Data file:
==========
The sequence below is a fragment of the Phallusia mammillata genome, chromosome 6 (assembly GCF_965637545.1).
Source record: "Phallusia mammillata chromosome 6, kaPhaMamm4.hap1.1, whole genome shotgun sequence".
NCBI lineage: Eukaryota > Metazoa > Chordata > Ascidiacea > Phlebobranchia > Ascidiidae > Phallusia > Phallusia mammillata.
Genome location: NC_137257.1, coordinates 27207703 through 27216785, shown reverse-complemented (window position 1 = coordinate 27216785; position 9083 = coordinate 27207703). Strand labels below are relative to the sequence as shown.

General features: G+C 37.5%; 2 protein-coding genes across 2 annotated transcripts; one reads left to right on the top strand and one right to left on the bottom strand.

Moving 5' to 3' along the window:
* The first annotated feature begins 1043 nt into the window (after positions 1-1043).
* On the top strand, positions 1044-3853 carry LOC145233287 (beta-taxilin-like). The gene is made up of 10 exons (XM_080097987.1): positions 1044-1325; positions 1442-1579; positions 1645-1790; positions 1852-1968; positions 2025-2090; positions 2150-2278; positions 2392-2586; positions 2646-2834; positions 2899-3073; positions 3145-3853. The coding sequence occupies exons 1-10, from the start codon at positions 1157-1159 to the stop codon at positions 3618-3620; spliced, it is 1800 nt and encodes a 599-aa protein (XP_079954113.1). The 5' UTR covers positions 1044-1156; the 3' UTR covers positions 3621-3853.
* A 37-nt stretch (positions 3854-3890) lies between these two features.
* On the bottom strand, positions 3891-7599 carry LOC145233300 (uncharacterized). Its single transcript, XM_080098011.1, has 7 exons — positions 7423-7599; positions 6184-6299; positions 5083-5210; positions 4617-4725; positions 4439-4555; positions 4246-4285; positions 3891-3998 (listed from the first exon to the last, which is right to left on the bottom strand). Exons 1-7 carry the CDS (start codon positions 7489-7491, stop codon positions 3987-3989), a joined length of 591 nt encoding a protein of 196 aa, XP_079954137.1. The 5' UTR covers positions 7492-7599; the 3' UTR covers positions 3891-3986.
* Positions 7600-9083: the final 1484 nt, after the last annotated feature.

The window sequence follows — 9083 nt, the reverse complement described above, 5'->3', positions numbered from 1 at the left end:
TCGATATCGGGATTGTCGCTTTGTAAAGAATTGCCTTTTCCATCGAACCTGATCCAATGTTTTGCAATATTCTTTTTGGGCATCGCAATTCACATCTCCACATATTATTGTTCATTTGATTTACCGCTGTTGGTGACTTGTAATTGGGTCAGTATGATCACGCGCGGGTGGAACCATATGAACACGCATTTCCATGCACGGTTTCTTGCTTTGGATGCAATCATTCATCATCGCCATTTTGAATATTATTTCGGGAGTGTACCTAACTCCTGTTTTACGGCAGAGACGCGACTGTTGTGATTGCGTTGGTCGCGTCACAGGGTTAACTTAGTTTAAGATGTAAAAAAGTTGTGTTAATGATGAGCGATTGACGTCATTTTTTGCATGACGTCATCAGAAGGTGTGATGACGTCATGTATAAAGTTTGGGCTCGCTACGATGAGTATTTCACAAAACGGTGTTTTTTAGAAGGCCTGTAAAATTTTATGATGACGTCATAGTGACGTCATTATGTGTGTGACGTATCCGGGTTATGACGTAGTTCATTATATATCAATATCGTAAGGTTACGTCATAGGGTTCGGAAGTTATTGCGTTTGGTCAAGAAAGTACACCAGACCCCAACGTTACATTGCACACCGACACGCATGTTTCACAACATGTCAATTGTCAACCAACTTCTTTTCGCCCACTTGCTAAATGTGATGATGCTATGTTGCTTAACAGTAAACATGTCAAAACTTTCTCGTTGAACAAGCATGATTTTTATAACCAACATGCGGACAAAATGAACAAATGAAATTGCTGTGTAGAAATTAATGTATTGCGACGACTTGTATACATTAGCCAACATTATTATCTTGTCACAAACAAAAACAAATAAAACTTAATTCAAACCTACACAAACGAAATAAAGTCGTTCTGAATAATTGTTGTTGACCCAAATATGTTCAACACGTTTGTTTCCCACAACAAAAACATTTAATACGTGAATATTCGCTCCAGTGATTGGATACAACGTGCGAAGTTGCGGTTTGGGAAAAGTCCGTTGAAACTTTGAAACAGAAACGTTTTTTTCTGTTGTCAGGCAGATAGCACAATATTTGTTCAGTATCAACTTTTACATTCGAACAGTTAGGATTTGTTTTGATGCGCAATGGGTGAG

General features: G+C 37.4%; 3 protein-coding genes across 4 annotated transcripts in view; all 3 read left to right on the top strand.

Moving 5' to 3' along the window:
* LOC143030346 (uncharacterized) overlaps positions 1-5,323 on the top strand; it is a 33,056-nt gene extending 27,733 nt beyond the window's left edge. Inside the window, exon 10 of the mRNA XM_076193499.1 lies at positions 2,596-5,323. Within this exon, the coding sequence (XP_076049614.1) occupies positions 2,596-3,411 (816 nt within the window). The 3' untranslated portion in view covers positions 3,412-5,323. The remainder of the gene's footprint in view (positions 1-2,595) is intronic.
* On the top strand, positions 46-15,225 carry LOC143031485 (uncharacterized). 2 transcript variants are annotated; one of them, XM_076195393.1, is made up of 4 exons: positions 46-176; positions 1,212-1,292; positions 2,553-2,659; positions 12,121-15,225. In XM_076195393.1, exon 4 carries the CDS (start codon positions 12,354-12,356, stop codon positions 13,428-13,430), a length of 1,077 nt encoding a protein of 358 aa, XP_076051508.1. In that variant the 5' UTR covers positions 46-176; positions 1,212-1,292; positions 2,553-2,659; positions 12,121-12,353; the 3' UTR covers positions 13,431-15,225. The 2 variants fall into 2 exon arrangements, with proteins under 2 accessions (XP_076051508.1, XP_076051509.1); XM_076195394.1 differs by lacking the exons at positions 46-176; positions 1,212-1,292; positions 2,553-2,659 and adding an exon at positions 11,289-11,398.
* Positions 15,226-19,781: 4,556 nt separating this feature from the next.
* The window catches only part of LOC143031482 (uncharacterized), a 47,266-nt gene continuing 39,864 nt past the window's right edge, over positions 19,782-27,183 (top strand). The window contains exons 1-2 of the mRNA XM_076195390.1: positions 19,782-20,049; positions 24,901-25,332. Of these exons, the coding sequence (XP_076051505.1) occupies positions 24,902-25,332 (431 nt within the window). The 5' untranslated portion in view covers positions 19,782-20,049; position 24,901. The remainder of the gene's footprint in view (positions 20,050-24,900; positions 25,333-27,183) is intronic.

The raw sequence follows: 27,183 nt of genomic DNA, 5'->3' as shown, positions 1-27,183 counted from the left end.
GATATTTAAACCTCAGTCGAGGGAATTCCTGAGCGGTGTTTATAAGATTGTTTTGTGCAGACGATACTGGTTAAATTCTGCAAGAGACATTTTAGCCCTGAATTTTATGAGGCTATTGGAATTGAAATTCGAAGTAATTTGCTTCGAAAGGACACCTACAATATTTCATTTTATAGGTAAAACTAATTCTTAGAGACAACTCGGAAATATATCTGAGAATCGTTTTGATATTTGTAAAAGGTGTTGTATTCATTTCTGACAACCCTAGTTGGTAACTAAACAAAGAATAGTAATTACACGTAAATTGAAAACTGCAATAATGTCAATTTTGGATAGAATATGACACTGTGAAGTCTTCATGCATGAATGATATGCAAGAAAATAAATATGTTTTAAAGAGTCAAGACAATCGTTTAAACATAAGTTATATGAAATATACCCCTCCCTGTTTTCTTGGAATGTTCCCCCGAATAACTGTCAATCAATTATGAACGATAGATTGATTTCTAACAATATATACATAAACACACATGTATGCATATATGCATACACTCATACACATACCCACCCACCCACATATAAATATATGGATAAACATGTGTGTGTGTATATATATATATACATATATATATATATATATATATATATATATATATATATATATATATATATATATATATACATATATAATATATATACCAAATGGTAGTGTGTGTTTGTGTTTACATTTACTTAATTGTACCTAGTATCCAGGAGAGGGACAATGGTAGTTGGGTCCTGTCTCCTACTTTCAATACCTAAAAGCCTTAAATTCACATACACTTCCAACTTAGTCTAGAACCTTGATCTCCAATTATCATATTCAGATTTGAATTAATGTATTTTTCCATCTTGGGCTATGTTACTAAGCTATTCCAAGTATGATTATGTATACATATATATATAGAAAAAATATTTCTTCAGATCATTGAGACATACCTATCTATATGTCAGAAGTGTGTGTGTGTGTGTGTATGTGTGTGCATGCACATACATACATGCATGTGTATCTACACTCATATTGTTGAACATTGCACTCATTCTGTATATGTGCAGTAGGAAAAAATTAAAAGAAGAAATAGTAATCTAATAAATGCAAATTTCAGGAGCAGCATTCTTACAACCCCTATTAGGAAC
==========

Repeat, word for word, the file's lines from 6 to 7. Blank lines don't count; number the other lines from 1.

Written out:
Moving 5' to 3' along the window:
* The first annotated feature begins 1043 nt into the window (after positions 1-1043).